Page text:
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Source code from Apollo 11 open-sourced (googlecode.blogspot.com)
211 points by mark_h on July 20, 2009 | hide | past | web | favorite | 58 comments

We've talked about "software engineering" before. This is it.

From mixmax's fastcompany link: "Ted Keller, the senior technical manager of the on-board shuttle group, flies to Florida where he signs a document certifying that the software will not endanger the shuttle". That's what's required for real engineering in the end: an engineer to sign off on the plans and to take responsibility if the product fails and people die.

This is alien to most software development, where "software engineering" is, at best, a useful metaphor. This is real software engineering.

It's not really - do anything in avionics or health care and you have to follow similar procedures.

The mistake is to believe that making planes fly through the air and making 140-character text messages fly through the net are the same problem, or thinking that one is "real" engineering and the other is not. I would not want your average Rails developer writing the code that keeps my flight flying. I also would not want your average avionics software developer writing consumer web software.

I've worked on both avionics software and web software, and you're spot-on correct... the procedures and development styles are entirely different. Avionics development is laced with simple, easily-understandable coding techniques shrouded in requirements, verification, and paperwork. And yes, real people do sign off on things. Unlike in the web world, where you can whip out changes every day, it's not uncommon for there to be a delay of months (or even years) between writing a piece of code and deployment. We were working on software for the Boeing 787 about five years ago...

I work on SIL-4 systems for Rail (Transportation, not fancy web framework de-jour) applications .. the code I spent a year slaving over to ensure it is as bug-free as can possibly be rendered, won't ship to our customers until next year, and even they won't be deploying it in field for another year or so after they get done with their own tests. So, I'm looking at having to support that code from a year ago, 3 to 5 years from now.

Thats why, its good code. ;)

Interestingly making 160-char message fly through the air is pretty reliable, because that bit of the system was implemented by real engineers.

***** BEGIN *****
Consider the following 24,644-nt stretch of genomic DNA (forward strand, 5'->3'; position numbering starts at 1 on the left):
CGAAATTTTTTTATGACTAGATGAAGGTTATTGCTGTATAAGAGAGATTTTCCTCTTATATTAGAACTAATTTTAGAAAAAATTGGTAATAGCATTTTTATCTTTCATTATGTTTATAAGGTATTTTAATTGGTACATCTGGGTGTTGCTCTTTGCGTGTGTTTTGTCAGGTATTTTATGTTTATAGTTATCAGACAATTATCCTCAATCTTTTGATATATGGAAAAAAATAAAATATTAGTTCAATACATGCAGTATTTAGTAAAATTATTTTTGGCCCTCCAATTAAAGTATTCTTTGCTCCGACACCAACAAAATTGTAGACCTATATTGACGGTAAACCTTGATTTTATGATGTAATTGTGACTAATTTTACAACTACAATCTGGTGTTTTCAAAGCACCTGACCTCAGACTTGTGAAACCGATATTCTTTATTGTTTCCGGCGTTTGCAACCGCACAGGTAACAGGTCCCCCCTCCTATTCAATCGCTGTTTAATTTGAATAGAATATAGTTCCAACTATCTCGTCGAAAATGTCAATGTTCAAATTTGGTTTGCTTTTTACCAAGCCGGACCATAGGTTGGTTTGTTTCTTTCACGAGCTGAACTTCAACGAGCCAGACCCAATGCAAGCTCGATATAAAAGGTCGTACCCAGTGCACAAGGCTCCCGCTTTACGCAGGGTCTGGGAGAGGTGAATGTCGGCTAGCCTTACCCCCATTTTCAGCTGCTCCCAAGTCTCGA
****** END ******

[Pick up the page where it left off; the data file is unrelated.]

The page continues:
Though it can take a long time to get through, as it only uses spare capacity.

" I also would not want your average avionics software developer writing consumer web software."

I am not sure of that part. I think I would like to be able to trust my software just a little more. Not working properly is NOT OK.

There's a cost to software that always works correctly. If one of the avionics software engineers I've worked with tried to write a consumer webapp, he'd work so slowly that by the time the app was done, I wouldn't need it anymore.

When Reddit was young, I sent a couple bug reports and feature requests to spez & kn0thing. Within an hour, they had the code done and up on the live site. The cost of that was that their users did the QA, which is simply not acceptable for avionics. But I'd rather have a feature done in an hour that may or may not work than wait a month for a feature that I know will work, but is probably rendered obsolete by developments elsewhere on the web.

You noticed a bug.

The system failed.

The fact they fixed it quickly is a seperate issue.

He means most people are not willing to pay for their web apps to be as well-specced and thoroughly tested and verified as serious software. That goes both for dotcom companies and end-users who votes with their dollars and simply don't care if a website crashes from time to time.

That's fine for software that I'm not paying for - and how many web apps are worth paying for? I smell a chicken or the egg problem...

Investors in dotcoms very much are paying for software...

It's really not that unusual. There's a lot of machinery that can kill people and it's all run by software.

When I was in school here in Canada, we were told the story of the Therac-25 (http://en.wikipedia.org/wiki/Therac-25). Sadly, we're still dealing with some of the problems that plagued the Therac-25 (e.g., poor error messages, arithmetic overflows, simply assuming that software will run the same on compatible hardware, race conditions, etc.) Sometimes I read workarounds to CPU and other hardware errata in kernel modules/drivers. Given the sort of obscure problems mentioned in that code, I for one would not want to put my John Doe on any sort of certification like this. My hat's off to the guy.